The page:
On Thursday, May 11, 2023, the Member of Parliament for Ningo-Prampram, Samuel Nartey George, stated on Accra-based Joy FM that the Attorney-General and Minister for Justice has completely changed his stance on the anti-LGBTQ+ Bill.
The lawmaker’s statement was made in response to the Attorney-General, Godfred Yeboah Dame, who had stated that if parliament approves the Bill in its present state, he would recommend that the President reconsiders assenting to it.
The A-G says his position is because some portions of the Bill contravene the 1992 Constitution.
“I think I expressed a view on it and for me, my honest and sincerest view, which is public is that any law which imposes a charge on the public purse must emanate from the president or from a person on behalf of the president. That is the clear details of Article 108 of the Constitution. If it [the Bill] still has financial implications, my advice clearly will be that the Constitution must be respected and parliament’s attention would have to be drawn to the fact that there are these financial implications for the taxpayer and for the Consolidated Fund. And for that matter, parliament would have to take a second look at it.”
However, the Ningo Prampram MP, disagrees and says the A-G has shifted goal post on the issue ever since he appeared before the Committee on Constitutional, Legal and Parliamentary Affairs.
Claim: “The Attorney-General must stay focused. I’m struggling to appreciate what appears to be flip-flopping on the part of the Attorney General. Because I asked the Attorney-General a direct question when he appeared before the committee and he said he was satisfied that the bill, in its current form or shape, met all the requirements.”
Fact-Check Ghana has verified the claim and presents the details below.
Explanation: A copy of the memoranda the A-G submitted to Parliament, which is available to Fact-Check Ghana, clearly stated the A-G position.
“I am of the view that the Bill may hold financial implications for the State, particularly regarding:
- the collective responsibility of citizens, educational institutions, the Executive, Legislature and Judiciary to promote the values enshrined in the Bill, under clause 3 of the Bill,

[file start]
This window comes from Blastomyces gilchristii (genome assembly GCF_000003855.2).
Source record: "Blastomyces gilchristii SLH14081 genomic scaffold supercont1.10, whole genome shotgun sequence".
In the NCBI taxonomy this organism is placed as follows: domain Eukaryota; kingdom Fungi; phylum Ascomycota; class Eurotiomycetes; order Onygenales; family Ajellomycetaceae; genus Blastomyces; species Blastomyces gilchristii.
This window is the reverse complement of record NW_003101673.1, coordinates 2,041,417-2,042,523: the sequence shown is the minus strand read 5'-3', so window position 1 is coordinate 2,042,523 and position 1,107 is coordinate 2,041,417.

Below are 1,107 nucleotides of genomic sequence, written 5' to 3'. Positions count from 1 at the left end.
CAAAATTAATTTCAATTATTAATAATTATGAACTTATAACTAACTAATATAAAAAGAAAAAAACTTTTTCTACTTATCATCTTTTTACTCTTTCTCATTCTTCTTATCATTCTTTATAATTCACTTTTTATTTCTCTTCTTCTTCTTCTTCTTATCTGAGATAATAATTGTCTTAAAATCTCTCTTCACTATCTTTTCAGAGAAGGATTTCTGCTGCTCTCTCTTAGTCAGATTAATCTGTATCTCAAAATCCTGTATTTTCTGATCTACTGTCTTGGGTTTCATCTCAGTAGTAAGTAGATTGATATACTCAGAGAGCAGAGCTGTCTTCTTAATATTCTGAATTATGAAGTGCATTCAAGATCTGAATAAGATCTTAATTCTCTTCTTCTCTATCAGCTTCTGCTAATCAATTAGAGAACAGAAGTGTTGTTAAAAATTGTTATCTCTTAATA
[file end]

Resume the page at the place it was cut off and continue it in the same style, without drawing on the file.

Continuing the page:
- The payment of medical assistance or therapy by an approved service provider under subclause (6) of clause 19, clause 20 and 23 of the Bill would also have financial implications for the executive.
- the provision of prison facilities for persons convicted of an offence to serve their terms of imprisonment in clauses 4, 6, 7, 8, 9, 10, 11, 12, 13, 14, 16, 22, and 25 of the Bill.
Thus, the passage of the Bill is subject to subparagraph (iii) of paragraph (a) of article 108 of the Constitution.”
Additionally, the report of Parliament’s Committee on Constitutional, Legal and Parliamentary Affairs’ on the Bill pointed out that the Attorney-General had expressed some misgivings about the Bill.
Signed by the committee’s chairman, Kwame Anyimadu-Antwi, in March 2023, the report noted that:
“Preliminary concerns were expressed by some concerned Ghanaians, and same was expressed by the Attorney-General and Minister for Justice, in relation to aspects of the Bill which appear to impose a charge on the Consolidated Fund, in contravention with Article 108 of the 1992 Constitution.”
Provisions in the Bill are likely to impose a charge on the Consolidated Fund, in contravention to the provisions of Article 108 of the 1992 Constitution.”
The report further noted that “The Committee wishes to indicate that the concerns of the Attorney-General have been taken care of in the Committee’s proposed amendments.”
From the above, it is clear that Sam George’s claim that the Attorney-General, Godfred Yeboah Dame, has completely changed his views on the anti-LGBTQ+ Bill is false.
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